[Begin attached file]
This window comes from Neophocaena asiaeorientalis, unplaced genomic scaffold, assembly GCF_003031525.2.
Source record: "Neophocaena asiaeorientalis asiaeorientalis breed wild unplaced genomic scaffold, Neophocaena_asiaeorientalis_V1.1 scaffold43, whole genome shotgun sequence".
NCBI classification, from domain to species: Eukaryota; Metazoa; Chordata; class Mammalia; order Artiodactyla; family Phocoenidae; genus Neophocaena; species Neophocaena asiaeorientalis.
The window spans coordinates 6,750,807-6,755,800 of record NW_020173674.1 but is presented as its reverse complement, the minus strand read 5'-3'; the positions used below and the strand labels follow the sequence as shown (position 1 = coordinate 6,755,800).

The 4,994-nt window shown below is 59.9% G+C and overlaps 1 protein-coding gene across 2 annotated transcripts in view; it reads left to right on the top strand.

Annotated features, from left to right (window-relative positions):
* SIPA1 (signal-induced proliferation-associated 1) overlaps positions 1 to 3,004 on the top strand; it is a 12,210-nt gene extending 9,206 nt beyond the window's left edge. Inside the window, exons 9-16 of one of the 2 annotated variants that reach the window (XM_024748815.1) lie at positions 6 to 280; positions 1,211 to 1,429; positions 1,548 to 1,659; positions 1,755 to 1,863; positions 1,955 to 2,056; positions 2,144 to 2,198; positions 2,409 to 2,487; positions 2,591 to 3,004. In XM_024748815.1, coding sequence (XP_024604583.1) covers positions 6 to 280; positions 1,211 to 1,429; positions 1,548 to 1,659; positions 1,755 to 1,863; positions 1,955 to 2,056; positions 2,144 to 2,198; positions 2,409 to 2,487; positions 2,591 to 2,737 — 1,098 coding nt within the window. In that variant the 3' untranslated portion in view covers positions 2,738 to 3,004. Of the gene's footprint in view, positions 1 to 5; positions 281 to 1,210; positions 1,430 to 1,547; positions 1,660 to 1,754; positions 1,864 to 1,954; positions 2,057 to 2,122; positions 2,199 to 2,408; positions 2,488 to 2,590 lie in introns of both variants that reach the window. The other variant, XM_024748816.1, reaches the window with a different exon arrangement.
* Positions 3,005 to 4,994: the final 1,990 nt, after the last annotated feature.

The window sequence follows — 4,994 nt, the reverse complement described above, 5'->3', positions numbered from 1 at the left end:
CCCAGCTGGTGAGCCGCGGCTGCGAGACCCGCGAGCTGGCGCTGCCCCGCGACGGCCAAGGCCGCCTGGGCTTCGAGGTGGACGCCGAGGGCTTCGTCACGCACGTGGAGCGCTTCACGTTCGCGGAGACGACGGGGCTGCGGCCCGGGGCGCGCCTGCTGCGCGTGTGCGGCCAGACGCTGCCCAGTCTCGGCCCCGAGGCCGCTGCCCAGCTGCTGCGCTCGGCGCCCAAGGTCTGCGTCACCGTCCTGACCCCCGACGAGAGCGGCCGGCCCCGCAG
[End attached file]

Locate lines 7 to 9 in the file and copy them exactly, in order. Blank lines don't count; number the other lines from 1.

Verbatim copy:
* SIPA1 (signal-induced proliferation-associated 1) overlaps positions 1 to 3,004 on the top strand; it is a 12,210-nt gene extending 9,206 nt beyond the window's left edge. Inside the window, exons 9-16 of one of the 2 annotated variants that reach the window (XM_024748815.1) lie at positions 6 to 280; positions 1,211 to 1,429; positions 1,548 to 1,659; positions 1,755 to 1,863; positions 1,955 to 2,056; positions 2,144 to 2,198; positions 2,409 to 2,487; positions 2,591 to 3,004. In XM_024748815.1, coding sequence (XP_024604583.1) covers positions 6 to 280; positions 1,211 to 1,429; positions 1,548 to 1,659; positions 1,755 to 1,863; positions 1,955 to 2,056; positions 2,144 to 2,198; positions 2,409 to 2,487; positions 2,591 to 2,737 — 1,098 coding nt within the window. In that variant the 3' untranslated portion in view covers positions 2,738 to 3,004. Of the gene's footprint in view, positions 1 to 5; positions 281 to 1,210; positions 1,430 to 1,547; positions 1,660 to 1,754; positions 1,864 to 1,954; positions 2,057 to 2,122; positions 2,199 to 2,408; positions 2,488 to 2,590 lie in introns of both variants that reach the window. The other variant, XM_024748816.1, reaches the window with a different exon arrangement.
* Positions 3,005 to 4,994: the final 1,990 nt, after the last annotated feature.

The window sequence follows — 4,994 nt, the reverse complement described above, 5'->3', positions numbered from 1 at the left end: